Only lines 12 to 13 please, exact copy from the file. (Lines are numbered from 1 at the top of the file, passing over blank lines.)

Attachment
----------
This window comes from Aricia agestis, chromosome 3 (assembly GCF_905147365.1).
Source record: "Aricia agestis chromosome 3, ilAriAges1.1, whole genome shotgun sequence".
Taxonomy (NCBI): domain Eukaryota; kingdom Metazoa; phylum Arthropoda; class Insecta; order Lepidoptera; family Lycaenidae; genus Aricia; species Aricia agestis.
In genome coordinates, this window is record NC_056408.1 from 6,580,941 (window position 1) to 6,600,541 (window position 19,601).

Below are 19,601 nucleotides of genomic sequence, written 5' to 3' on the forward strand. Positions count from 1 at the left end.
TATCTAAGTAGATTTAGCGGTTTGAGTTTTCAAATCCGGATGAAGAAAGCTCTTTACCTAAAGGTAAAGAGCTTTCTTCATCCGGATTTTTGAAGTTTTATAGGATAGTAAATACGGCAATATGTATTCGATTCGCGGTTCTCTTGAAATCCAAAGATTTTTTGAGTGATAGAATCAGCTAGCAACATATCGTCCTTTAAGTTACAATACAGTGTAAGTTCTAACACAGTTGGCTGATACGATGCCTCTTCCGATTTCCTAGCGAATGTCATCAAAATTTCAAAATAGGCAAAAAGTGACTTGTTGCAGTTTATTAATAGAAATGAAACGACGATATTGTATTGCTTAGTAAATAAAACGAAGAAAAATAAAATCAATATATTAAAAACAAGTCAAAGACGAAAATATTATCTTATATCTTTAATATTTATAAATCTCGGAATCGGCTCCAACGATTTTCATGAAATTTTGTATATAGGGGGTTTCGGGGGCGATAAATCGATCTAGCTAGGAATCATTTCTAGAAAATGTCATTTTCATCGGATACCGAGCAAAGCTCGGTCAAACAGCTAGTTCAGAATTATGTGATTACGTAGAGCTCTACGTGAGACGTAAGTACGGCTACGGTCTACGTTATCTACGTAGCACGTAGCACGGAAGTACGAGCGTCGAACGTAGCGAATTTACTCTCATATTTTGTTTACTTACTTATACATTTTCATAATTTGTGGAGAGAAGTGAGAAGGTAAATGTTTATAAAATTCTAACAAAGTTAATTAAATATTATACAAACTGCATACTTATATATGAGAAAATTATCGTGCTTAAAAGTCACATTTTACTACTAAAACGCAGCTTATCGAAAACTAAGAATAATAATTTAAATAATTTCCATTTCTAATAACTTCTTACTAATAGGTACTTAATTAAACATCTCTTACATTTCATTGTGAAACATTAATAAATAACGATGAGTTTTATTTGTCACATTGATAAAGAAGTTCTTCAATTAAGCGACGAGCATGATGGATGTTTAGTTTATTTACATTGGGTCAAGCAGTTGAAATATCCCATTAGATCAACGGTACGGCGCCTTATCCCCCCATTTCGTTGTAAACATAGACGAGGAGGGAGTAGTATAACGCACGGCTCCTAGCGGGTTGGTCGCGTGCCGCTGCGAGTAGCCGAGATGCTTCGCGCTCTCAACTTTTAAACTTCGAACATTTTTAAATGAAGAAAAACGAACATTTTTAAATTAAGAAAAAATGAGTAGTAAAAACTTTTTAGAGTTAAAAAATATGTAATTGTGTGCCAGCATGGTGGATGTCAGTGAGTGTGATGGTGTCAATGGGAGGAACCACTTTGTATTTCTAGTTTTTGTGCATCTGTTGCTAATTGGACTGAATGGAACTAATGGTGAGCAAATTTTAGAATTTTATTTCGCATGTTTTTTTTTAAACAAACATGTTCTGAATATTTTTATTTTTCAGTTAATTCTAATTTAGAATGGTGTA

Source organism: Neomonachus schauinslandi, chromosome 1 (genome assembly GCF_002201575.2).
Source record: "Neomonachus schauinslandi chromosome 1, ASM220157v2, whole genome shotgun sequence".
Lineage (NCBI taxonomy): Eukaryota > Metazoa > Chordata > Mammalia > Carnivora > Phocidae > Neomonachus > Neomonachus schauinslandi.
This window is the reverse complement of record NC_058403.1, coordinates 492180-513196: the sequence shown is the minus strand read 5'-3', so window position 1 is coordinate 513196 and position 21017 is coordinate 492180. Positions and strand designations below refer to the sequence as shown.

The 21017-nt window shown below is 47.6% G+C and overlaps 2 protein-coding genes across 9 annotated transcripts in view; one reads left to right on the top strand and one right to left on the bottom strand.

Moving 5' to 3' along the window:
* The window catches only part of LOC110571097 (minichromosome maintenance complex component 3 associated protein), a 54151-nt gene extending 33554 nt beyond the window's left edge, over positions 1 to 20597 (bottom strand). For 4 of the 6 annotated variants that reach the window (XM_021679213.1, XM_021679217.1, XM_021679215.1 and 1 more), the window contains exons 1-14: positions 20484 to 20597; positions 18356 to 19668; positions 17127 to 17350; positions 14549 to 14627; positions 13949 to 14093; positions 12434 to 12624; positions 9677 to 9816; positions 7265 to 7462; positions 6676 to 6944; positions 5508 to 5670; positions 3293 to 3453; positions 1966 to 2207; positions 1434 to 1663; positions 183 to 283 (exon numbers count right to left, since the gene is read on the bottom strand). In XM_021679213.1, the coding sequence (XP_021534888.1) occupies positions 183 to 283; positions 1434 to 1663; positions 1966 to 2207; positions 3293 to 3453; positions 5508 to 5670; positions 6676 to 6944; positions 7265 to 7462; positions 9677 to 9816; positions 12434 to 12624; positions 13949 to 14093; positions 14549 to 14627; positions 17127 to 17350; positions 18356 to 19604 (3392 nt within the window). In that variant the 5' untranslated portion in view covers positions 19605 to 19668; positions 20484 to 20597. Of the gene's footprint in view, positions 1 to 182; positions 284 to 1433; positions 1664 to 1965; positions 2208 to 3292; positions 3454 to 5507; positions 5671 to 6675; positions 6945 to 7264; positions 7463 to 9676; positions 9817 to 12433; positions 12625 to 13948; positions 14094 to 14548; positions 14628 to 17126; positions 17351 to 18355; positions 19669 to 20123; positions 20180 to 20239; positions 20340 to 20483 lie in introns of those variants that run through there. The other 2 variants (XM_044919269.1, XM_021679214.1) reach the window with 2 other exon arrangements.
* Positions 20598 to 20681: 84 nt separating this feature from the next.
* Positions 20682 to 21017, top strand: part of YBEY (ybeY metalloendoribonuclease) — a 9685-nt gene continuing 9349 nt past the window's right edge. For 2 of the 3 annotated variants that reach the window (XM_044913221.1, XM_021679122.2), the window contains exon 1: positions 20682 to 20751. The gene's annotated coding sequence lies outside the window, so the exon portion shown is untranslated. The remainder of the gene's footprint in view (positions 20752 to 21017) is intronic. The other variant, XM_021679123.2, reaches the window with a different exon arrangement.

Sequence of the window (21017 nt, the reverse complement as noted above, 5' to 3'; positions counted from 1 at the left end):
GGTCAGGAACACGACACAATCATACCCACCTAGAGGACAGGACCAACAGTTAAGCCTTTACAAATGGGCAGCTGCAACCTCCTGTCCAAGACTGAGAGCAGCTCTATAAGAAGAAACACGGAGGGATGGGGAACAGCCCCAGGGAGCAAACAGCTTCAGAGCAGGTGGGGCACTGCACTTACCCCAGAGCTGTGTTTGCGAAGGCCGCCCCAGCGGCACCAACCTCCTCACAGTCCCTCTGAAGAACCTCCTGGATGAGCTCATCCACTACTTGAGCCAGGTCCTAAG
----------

Moving 5' to 3' along the window:
* The window catches only part of LOC110571097 (minichromosome maintenance complex component 3 associated protein), a 54151-nt gene extending 33554 nt beyond the window's left edge, over positions 1 to 20597 (bottom strand). For 4 of the 6 annotated variants that reach the window (XM_021679213.1, XM_021679217.1, XM_021679215.1 and 1 more), the window contains exons 1-14: positions 20484 to 20597; positions 18356 to 19668; positions 17127 to 17350; positions 14549 to 14627; positions 13949 to 14093; positions 12434 to 12624; positions 9677 to 9816; positions 7265 to 7462; positions 6676 to 6944; positions 5508 to 5670; positions 3293 to 3453; positions 1966 to 2207; positions 1434 to 1663; positions 183 to 283 (exon numbers count right to left, since the gene is read on the bottom strand). In XM_021679213.1, the coding sequence (XP_021534888.1) occupies positions 183 to 283; positions 1434 to 1663; positions 1966 to 2207; positions 3293 to 3453; positions 5508 to 5670; positions 6676 to 6944; positions 7265 to 7462; positions 9677 to 9816; positions 12434 to 12624; positions 13949 to 14093; positions 14549 to 14627; positions 17127 to 17350; positions 18356 to 19604 (3392 nt within the window). In that variant the 5' untranslated portion in view covers positions 19605 to 19668; positions 20484 to 20597. Of the gene's footprint in view, positions 1 to 182; positions 284 to 1433; positions 1664 to 1965; positions 2208 to 3292; positions 3454 to 5507; positions 5671 to 6675; positions 6945 to 7264; positions 7463 to 9676; positions 9817 to 12433; positions 12625 to 13948; positions 14094 to 14548; positions 14628 to 17126; positions 17351 to 18355; positions 19669 to 20123; positions 20180 to 20239; positions 20340 to 20483 lie in introns of those variants that run through there. The other 2 variants (XM_044919269.1, XM_021679214.1) reach the window with 2 other exon arrangements.